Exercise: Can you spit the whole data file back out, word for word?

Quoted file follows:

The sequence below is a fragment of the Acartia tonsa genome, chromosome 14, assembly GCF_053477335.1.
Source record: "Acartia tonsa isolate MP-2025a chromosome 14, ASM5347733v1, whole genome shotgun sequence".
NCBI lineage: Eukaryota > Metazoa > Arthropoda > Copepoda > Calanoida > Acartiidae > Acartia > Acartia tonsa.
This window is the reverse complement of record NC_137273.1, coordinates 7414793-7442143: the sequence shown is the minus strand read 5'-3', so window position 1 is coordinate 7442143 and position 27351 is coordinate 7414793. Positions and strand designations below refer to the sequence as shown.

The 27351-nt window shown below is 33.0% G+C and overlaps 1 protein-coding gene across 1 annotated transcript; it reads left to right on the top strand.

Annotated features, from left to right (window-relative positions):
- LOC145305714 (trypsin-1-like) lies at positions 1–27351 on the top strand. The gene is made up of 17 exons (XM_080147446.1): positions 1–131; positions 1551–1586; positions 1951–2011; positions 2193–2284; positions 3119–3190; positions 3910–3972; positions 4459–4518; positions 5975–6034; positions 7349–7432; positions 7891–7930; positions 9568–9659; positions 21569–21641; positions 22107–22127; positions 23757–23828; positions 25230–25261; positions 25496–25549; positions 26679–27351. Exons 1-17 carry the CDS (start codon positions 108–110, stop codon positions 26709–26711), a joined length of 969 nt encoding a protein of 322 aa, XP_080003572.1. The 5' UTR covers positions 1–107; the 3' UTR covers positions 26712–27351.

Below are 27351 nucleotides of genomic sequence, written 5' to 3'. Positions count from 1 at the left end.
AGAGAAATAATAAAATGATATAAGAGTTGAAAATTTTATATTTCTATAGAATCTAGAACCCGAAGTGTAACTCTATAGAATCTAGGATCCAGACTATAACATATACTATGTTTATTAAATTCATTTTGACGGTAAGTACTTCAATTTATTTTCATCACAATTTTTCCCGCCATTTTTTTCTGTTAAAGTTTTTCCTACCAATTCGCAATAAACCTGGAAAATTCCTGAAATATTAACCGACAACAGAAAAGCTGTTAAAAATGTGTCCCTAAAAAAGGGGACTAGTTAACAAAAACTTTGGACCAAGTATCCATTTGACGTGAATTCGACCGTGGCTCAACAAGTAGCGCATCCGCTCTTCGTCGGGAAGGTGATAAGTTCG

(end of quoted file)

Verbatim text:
The sequence below is a fragment of the Acartia tonsa genome, chromosome 14, assembly GCF_053477335.1.
Source record: "Acartia tonsa isolate MP-2025a chromosome 14, ASM5347733v1, whole genome shotgun sequence".
NCBI lineage: Eukaryota > Metazoa > Arthropoda > Copepoda > Calanoida > Acartiidae > Acartia > Acartia tonsa.
This window is the reverse complement of record NC_137273.1, coordinates 7414793-7442143: the sequence shown is the minus strand read 5'-3', so window position 1 is coordinate 7442143 and position 27351 is coordinate 7414793. Positions and strand designations below refer to the sequence as shown.

The 27351-nt window shown below is 33.0% G+C and overlaps 1 protein-coding gene across 1 annotated transcript; it reads left to right on the top strand.

Annotated features, from left to right (window-relative positions):
- LOC145305714 (trypsin-1-like) lies at positions 1–27351 on the top strand. The gene is made up of 17 exons (XM_080147446.1): positions 1–131; positions 1551–1586; positions 1951–2011; positions 2193–2284; positions 3119–3190; positions 3910–3972; positions 4459–4518; positions 5975–6034; positions 7349–7432; positions 7891–7930; positions 9568–9659; positions 21569–21641; positions 22107–22127; positions 23757–23828; positions 25230–25261; positions 25496–25549; positions 26679–27351. Exons 1-17 carry the CDS (start codon positions 108–110, stop codon positions 26709–26711), a joined length of 969 nt encoding a protein of 322 aa, XP_080003572.1. The 5' UTR covers positions 1–107; the 3' UTR covers positions 26712–27351.

Below are 27351 nucleotides of genomic sequence, written 5' to 3'. Positions count from 1 at the left end.
AGAGAAATAATAAAATGATATAAGAGTTGAAAATTTTATATTTCTATAGAATCTAGAACCCGAAGTGTAACTCTATAGAATCTAGGATCCAGACTATAACATATACTATGTTTATTAAATTCATTTTGACGGTAAGTACTTCAATTTATTTTCATCACAATTTTTCCCGCCATTTTTTTCTGTTAAAGTTTTTCCTACCAATTCGCAATAAACCTGGAAAATTCCTGAAATATTAACCGACAACAGAAAAGCTGTTAAAAATGTGTCCCTAAAAAAGGGGACTAGTTAACAAAAACTTTGGACCAAGTATCCATTTGACGTGAATTCGACCGTGGCTCAACAAGTAGCGCATCCGCTCTTCGTCGGGAAGGTGATAAGTTCG